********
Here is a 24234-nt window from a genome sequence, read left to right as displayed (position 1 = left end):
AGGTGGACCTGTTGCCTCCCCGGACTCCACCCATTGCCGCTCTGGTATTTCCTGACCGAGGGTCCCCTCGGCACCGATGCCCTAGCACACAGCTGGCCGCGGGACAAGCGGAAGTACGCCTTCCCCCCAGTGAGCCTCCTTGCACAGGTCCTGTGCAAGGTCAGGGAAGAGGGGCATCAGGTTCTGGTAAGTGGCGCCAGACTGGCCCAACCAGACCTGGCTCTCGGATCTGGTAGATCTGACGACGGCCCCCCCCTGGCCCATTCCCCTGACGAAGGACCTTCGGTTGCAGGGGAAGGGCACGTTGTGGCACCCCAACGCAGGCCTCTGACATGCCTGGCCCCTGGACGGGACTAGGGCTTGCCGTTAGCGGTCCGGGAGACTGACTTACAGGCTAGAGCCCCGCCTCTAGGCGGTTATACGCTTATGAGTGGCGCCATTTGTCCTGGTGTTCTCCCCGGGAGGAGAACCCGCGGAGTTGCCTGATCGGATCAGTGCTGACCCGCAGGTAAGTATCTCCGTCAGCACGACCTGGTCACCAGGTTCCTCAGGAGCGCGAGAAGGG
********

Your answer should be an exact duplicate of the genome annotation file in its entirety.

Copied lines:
Here is a 24234-nt window from a genome sequence, read left to right as displayed (position 1 = left end):
AGGTGGACCTGTTGCCTCCCCGGACTCCACCCATTGCCGCTCTGGTATTTCCTGACCGAGGGTCCCCTCGGCACCGATGCCCTAGCACACAGCTGGCCGCGGGACAAGCGGAAGTACGCCTTCCCCCCAGTGAGCCTCCTTGCACAGGTCCTGTGCAAGGTCAGGGAAGAGGGGCATCAGGTTCTGGTAAGTGGCGCCAGACTGGCCCAACCAGACCTGGCTCTCGGATCTGGTAGATCTGACGACGGCCCCCCCCTGGCCCATTCCCCTGACGAAGGACCTTCGGTTGCAGGGGAAGGGCACGTTGTGGCACCCCAACGCAGGCCTCTGACATGCCTGGCCCCTGGACGGGACTAGGGCTTGCCGTTAGCGGTCCGGGAGACTGACTTACAGGCTAGAGCCCCGCCTCTAGGCGGTTATACGCTTATGAGTGGCGCCATTTGTCCTGGTGTTCTCCCCGGGAGGAGAACCCGCGGAGTTGCCTGATCGGATCAGTGCTGACCCGCAGGTAAGTATCTCCGTCAGCACGACCTGGTCACCAGGTTCCTCAGGAGCGCGAGAAGGG